Winning back rural Ontario

by Michael Warren, Toronto Star
He was invited to bolster the chances of the Liberals in the rural riding of Grey Bruce. The most controversial local issue was industrial wind farms invading the pristine countryside.  Finance Minister Dwight Duncan addressed the crowd with an air of urban superiority. “Windmills. I know it’s a difficult issue up here . . . but in 10 years you people are going to look back and say, what was all the fuss about?” The next day’s headline read, “King Dwight tells rural Ontario: Eat cake.” The Liberal candidate, a respected mayor in the region, lost by a large margin to a neophyte Conservative who didn’t work or live in the riding.  Read article

14 thoughts on “Winning back rural Ontario

  1. Some people still don’t get it that IWTs don’t work. So it dosen’t matter who owns them. The central idea behind IWTs is to reduce greenhouse gases and reduce the use of fossil fuels. IWTs don’t do this either. They don’t understand that IWTs produce non-dispatchable power.
    The MSM needs to get their facts straight before presenting information to or on rural Ontario issues.

    • MSM distortion of fact is intentional (definitely 680 rogers bell and torstar), not many people in Toronto know there is a 2 1/2 billion dollar litigation going on………oh all the sudden all these proponent favourable stories come out the last couple of weeks about Windstream and offshore turbines. Coincidence….probably not. Only gauging public reaction for the Liberal about face, wait for it.

  2. A story yesterday by Post Media News, states that Quebec will have a huge surplus of hydro electricty over the next decade; 20 terawat hours by 2020. This is green, renewable energy avilable for sale. Ont. currently also has surplus electricty. What, if any, are the drawbacks to contracting for some of this electricity?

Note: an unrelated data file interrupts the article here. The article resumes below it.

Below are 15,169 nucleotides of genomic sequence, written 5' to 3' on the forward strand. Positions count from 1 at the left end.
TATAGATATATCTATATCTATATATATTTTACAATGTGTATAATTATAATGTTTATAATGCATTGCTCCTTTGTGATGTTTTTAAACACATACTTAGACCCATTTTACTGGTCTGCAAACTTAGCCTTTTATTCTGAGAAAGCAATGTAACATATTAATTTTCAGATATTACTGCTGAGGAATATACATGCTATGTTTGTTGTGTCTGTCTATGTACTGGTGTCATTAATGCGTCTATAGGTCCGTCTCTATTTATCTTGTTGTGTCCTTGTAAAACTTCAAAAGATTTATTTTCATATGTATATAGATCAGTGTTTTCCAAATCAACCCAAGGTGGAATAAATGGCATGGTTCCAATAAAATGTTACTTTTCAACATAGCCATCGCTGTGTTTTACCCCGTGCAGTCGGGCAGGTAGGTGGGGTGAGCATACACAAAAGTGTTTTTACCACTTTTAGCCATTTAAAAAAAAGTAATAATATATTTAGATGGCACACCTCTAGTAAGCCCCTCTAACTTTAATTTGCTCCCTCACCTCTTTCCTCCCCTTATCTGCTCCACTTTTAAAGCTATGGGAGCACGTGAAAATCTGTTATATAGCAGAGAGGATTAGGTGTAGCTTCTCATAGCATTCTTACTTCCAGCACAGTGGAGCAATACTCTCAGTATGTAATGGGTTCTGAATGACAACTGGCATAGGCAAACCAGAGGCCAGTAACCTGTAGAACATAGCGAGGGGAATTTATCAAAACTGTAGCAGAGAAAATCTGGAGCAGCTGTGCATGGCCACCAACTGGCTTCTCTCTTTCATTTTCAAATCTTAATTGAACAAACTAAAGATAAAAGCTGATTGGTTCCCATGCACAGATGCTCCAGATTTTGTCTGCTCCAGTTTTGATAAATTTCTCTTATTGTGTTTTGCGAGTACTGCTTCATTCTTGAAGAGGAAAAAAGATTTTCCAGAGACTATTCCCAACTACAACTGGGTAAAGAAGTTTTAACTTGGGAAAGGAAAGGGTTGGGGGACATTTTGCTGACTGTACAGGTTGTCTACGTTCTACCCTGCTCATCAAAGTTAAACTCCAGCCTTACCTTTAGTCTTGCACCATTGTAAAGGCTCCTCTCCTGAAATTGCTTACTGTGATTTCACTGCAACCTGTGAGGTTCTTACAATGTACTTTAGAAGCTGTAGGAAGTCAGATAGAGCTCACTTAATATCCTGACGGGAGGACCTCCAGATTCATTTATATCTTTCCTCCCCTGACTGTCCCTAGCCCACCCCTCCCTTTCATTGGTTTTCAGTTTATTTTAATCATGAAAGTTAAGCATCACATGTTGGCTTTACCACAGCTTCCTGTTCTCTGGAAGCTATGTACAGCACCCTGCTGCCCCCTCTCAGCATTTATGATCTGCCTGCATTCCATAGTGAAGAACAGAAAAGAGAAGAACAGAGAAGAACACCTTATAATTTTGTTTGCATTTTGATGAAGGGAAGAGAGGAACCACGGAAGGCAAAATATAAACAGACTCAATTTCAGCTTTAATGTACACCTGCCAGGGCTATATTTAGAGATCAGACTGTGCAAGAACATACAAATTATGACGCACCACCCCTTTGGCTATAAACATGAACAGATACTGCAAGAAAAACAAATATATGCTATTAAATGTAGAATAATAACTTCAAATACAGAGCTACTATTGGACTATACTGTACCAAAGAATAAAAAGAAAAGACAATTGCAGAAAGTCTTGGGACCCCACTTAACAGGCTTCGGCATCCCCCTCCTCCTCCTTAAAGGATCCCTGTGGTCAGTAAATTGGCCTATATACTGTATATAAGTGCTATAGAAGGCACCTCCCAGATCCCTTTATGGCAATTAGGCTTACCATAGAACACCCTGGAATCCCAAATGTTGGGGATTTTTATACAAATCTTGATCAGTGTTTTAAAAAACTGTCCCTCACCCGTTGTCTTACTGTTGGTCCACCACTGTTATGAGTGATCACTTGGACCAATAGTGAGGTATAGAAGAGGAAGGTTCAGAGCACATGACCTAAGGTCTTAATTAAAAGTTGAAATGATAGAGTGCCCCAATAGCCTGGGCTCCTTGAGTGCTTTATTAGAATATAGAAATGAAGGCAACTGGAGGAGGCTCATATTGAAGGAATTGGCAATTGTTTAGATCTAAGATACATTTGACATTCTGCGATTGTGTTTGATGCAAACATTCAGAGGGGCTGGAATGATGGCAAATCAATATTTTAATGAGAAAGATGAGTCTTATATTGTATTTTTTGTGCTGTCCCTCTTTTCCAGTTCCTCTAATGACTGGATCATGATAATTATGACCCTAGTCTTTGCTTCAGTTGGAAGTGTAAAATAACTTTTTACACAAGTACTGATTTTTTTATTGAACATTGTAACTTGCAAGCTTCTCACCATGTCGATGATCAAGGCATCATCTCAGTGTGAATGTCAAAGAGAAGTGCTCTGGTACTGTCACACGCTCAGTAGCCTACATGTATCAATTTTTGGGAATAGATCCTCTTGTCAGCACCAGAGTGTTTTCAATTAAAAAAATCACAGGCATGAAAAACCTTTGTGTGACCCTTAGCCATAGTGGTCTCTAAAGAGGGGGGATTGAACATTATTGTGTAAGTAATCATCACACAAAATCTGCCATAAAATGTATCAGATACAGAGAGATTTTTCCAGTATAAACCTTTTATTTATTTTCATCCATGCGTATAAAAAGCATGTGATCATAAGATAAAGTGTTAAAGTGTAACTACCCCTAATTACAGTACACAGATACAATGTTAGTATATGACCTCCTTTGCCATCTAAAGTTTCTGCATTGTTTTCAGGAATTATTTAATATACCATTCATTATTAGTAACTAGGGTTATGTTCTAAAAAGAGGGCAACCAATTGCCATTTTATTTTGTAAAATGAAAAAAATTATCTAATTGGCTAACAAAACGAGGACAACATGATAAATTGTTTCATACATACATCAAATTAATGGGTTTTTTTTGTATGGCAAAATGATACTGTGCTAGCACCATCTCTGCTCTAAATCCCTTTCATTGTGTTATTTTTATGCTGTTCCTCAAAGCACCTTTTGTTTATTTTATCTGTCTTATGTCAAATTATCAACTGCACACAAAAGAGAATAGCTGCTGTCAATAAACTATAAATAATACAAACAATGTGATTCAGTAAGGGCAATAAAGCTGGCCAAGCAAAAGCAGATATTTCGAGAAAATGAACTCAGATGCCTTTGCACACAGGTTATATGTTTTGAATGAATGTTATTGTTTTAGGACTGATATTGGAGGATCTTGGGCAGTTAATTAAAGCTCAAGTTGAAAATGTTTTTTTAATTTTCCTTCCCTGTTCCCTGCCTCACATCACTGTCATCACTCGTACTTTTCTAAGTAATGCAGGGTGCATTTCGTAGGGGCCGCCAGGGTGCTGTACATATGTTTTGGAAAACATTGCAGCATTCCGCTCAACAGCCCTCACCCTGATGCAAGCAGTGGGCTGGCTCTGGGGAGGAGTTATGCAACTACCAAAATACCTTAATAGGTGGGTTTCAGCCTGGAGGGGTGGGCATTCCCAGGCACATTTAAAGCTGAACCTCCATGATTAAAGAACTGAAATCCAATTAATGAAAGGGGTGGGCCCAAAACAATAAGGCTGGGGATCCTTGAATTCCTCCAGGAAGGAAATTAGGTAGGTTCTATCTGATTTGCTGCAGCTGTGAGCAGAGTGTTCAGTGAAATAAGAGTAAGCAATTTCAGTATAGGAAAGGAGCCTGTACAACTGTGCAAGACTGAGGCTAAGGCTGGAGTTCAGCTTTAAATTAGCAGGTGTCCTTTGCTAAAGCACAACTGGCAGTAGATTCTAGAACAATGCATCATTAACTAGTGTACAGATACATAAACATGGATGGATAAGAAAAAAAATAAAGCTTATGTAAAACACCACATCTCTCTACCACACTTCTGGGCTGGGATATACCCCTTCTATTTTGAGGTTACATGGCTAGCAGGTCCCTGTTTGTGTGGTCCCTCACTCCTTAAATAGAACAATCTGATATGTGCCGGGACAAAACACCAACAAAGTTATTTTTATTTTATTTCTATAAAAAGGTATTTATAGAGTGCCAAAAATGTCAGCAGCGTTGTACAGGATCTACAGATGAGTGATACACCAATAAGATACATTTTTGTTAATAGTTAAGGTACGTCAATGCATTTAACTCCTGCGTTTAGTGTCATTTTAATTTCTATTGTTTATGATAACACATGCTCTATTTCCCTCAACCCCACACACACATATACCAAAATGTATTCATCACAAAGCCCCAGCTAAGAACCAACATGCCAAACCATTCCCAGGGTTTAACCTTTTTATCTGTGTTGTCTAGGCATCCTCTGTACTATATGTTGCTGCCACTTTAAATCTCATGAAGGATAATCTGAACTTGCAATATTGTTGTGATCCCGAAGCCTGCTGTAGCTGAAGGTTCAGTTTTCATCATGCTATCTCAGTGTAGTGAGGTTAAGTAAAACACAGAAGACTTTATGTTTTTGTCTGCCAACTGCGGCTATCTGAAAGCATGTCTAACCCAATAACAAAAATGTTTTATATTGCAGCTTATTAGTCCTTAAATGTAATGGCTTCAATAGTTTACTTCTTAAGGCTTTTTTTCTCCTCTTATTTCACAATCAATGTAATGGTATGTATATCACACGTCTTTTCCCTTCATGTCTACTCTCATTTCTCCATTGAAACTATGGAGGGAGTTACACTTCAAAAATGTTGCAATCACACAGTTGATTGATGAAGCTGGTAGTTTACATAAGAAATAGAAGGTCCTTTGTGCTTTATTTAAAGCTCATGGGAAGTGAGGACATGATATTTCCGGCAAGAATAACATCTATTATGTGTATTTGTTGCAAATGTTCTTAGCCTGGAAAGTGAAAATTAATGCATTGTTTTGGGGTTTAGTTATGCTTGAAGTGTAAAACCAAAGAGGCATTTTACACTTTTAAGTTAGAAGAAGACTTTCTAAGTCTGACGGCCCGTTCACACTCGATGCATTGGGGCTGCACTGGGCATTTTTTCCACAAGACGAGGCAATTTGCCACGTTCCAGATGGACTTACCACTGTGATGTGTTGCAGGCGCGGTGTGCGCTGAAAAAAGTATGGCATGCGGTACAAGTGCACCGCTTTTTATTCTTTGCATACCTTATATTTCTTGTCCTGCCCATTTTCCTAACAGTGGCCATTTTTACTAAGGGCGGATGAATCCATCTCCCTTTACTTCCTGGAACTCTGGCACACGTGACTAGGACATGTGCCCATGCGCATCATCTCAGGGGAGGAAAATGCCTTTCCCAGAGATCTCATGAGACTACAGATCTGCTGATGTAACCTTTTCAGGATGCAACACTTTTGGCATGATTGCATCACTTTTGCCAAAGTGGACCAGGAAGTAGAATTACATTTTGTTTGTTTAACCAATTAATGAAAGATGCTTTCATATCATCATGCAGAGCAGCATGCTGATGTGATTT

The massive investment by Ont Liberals into renewable energy is the answer to exactly what problem?

    • The day Hydro Quebec lets Newfoundland out of the contract for Churchill Falls power that pays them only a small fraction of the market price we might consider contracting to buy power from Quebec.

      • Right, but surely Ont. could negotiate some deal to purchase electricity, same as the US states do, at a realistic price. Surely this kind of a deal would be cheaper than investing billions in wind and solar plants that can never deliver reliable electricty. The OPA stated in a 2007 report this would be preferable to investing in wind, anything would be, as they also pointed out.
        I think the real problem is political, McGuinty could not admit that Quebec has made a better job of securing long term electricity avaiability, than Ont.

    • The idea behind demand-side management of power in Ontario is NOT to increase the supply but to reduce the demand for power. Demand is NOT reduced by increasing supply by buying additional power from outside the province.
      Demand side managemnet is not a new idea and was applied to rationing of gasoline during WW 2.

      • That is true, but McGuinty arguments for increaed renewable supply is based on future need for power, at least in part. Of course wind and solar don’t add much in terms of supply, but that is his argument.